But Derek was not thinking about any of these things.
He was thinking about the little boy he’d just run over.
No words escaped his lips, but inside his head he was screaming. Oh dear God, please tell me that did not just happen! Even if I’m not drunk, even if it’s dark, even if Danica is to blame for distracting me, and even if that kid had no business standing in the middle of the road—where are his goddamn parents?— I was the one driving. I have just murdered a child, and I am probably going to go to prison for it. Life over.
Derek hugged the steering wheel and joined his passenger in vomiting.
Danica finished before he did. The surge of adrenaline that had coursed through her during the crash had sobered her enormously, almost as if she’d never been drunk at all. She sprang from the car, ran around to Derek’s crumpled-gum-wrapper door, and yanked it with superhuman strength, stunned when it gave without too much fight. “Derek! You okay?”
“You’re outside.” Derek gaped up at her with wide, uncomprehending eyes. “We’re in a field.”
“Oh my God, you’re bleeding! Have you been hurt? Answer me!” Blinded by panic, Danica scrambled up to the side of the deserted road, waving her arms. “Somebody help us!”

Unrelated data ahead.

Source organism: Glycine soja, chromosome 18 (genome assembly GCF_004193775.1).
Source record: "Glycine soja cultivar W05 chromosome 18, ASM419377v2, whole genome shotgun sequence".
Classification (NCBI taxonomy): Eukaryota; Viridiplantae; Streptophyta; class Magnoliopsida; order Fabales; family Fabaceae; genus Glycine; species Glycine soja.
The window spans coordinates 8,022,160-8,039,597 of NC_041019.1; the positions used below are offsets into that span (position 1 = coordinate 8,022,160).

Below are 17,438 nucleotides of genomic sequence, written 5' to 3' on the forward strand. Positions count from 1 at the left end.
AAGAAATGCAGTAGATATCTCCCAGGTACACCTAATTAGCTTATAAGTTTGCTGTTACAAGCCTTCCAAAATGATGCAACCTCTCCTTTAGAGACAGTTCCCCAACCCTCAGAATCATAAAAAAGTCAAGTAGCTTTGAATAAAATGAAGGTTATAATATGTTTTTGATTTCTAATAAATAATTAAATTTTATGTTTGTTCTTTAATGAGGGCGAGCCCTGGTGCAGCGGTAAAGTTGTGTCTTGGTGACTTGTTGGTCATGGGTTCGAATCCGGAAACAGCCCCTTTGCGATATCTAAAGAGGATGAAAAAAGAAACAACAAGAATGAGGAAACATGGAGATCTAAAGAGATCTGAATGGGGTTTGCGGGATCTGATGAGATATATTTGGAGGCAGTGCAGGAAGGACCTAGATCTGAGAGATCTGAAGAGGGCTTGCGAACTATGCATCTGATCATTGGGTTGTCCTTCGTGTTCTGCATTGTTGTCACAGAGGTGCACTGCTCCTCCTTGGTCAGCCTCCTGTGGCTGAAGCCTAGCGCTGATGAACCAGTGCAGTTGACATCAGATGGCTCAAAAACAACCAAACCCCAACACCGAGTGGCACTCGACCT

She ran back to the car.
Derek’s eyes were fixed on the telephone pole opposite the smashed windshield. It was splintered jaggedly, tilted almost ninety degrees. If it looked that bad, what must be the state of the . . .
“I hit a kid.”
Danica’s head snapped back. “What? When?”
“Before we crashed.”
Danica tugged off her cardigan and pressed it to Derek’s face, staunching the steady stream of blood that oozed from a gash that started at his hairline and ended just below his eyebrow. “Shhhh. Derek, it’s okay.”
Derek swatted her away. “It’s not okay! Did you hear me? I hit a little boy! Stop messing with me, and go check on him!”
Danica shook her head slowly. “No, honey, there was no boy.”
“What are you talking about—do you think I drove us into a telephone pole for no good reason?” He was shouting, his face all eyes. “You were drunk and all over the place, so you didn’t—”